is 2x65w light enough for a 75g? I'm not too experienced with the bigger tanks.
I think what you really want is some aquascaping help. First of all, plants popping out randomly in the foreground will never be ok . . . especially swords. To make the foreground strong, I would designate a triangular portion of it to be the foreground, and the big plants should be moved back out of it.
Well, you get the idea, this is crude but . . . you may see in my drawing that the right side is larger than the other-- well this is a way to use the
2/3 ration, the "golden ration" that is balanced to the human eye. There is a thread here with a really good deeper tutorial on that but . . . anyway, this is a basic easy lay out to follow. Basically, the foreground can be bare, possess small plants, or even some medium or fine-leafed larger ones when used tactfully. For sake of simplicity and ease, I would keep it bare but spread those microswords of yours out so they have a chance to fill in the foreground.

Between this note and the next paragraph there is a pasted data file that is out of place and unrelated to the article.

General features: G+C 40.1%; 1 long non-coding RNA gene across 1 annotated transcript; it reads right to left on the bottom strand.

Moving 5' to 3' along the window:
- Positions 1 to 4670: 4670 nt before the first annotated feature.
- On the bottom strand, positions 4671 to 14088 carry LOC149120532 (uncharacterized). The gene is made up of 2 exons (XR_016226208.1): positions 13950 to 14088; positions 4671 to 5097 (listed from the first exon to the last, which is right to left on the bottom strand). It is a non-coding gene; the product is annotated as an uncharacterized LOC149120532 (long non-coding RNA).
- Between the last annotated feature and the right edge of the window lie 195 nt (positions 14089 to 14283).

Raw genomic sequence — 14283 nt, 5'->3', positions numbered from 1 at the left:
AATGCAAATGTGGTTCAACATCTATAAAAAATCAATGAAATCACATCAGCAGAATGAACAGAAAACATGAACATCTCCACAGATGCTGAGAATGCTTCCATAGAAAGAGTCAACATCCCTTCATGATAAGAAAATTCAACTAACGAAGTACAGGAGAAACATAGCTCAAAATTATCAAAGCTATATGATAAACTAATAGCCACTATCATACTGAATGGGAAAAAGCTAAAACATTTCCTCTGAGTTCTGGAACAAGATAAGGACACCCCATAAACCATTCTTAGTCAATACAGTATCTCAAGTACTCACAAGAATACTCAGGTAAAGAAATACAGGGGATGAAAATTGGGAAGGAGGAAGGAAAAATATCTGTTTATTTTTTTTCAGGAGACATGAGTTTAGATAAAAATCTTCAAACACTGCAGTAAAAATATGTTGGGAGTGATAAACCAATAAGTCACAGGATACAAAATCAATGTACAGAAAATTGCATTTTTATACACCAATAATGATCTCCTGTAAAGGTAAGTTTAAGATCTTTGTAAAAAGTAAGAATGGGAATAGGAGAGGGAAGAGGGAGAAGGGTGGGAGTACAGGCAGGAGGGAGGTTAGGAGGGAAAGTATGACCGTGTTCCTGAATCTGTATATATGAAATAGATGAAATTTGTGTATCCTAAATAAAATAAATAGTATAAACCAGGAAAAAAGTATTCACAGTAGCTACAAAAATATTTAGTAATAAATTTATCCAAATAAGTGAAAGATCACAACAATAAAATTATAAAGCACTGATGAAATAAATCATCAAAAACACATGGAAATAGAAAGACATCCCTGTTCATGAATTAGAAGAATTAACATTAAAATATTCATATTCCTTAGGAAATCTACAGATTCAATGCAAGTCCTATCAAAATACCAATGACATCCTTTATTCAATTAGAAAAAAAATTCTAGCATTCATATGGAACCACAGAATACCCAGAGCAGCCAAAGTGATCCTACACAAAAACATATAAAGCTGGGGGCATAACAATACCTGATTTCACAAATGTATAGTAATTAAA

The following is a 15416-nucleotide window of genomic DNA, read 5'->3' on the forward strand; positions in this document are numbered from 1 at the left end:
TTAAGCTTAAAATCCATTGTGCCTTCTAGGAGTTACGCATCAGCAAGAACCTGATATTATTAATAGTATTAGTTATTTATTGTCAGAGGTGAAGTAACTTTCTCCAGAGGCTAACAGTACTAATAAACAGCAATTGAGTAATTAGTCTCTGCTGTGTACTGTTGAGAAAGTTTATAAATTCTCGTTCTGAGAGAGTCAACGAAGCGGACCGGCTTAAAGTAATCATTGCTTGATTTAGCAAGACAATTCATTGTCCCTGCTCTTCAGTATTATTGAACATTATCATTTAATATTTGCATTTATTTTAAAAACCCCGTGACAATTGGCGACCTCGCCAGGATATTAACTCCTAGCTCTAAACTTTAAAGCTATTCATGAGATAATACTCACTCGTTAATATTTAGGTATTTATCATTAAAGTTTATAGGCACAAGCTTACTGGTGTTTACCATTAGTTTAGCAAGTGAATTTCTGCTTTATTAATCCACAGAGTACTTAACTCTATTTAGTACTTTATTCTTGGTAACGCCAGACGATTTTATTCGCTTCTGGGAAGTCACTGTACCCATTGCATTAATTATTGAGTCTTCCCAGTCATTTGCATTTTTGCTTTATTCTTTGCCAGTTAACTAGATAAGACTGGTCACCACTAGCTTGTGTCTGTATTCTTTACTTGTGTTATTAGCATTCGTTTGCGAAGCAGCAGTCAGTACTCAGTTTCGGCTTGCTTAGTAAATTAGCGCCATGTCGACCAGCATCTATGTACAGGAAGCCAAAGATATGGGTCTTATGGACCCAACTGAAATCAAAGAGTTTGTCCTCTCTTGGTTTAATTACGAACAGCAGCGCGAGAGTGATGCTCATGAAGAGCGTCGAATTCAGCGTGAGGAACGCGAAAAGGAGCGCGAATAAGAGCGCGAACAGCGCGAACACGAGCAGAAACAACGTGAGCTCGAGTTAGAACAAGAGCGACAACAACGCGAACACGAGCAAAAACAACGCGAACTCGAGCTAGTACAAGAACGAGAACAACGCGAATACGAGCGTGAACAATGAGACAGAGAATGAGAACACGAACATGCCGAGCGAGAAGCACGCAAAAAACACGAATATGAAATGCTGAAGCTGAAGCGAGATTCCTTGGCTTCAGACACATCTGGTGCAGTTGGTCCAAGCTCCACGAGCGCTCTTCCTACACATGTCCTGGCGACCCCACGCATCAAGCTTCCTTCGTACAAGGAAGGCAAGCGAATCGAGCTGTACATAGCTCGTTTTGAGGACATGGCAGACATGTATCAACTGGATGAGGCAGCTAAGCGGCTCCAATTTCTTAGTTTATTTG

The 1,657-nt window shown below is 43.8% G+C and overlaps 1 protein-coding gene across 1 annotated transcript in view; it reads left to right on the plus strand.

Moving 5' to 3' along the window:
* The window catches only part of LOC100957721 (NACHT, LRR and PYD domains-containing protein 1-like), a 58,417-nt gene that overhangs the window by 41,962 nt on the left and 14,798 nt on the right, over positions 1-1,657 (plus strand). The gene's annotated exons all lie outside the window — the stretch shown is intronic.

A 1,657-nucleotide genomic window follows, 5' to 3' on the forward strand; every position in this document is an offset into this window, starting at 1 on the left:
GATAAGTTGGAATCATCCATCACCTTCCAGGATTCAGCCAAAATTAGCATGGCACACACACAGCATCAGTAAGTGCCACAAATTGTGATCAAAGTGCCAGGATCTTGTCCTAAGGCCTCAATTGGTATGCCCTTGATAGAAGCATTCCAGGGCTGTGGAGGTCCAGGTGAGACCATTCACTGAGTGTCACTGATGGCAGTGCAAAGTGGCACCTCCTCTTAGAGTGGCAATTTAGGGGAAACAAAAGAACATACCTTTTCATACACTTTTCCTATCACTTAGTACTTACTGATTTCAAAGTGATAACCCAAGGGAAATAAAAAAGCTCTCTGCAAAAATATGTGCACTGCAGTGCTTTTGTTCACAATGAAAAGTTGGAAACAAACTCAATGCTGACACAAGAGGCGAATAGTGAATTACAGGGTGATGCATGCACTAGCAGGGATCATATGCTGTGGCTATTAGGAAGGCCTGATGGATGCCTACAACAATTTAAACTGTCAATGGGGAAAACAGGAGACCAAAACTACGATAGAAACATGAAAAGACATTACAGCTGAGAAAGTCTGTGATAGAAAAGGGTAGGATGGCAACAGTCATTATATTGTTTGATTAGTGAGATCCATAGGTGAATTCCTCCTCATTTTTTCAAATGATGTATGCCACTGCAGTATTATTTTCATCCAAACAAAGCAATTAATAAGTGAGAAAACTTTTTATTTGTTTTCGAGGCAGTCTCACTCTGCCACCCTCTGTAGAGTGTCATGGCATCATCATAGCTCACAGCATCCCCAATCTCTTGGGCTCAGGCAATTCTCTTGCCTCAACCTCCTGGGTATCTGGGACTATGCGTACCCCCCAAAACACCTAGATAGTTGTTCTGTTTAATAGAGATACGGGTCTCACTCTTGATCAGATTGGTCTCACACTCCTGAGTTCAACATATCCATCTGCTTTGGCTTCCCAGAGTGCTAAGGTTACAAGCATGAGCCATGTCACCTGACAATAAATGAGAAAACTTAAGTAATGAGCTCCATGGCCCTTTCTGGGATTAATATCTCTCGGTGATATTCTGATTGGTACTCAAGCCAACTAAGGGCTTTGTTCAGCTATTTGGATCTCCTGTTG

The mid ground sets the structure of the tank, and the rocks and wood used to build it should set up the structure of the tank. Anubias and javaferns are key players in a lot of tanks in the mid ground, because they are un-obtrusive for the most part (though keep an eye on those ferns) and they dress the mid ground plants which are also important for structure.
Background planting should be done with an eye to break up symmetry. Try to make the two sides of the background distinctly different. Trimming is vital to getting attractive bushy growth from stem plants.
Well these are some simple instructions, though if you follow this there isn't much room for creativity. However, from your post I'm getting that you just want help, and not irritating artistic theory support and me acting like an art teachers saying "Push yourself! Figure it out on your own!"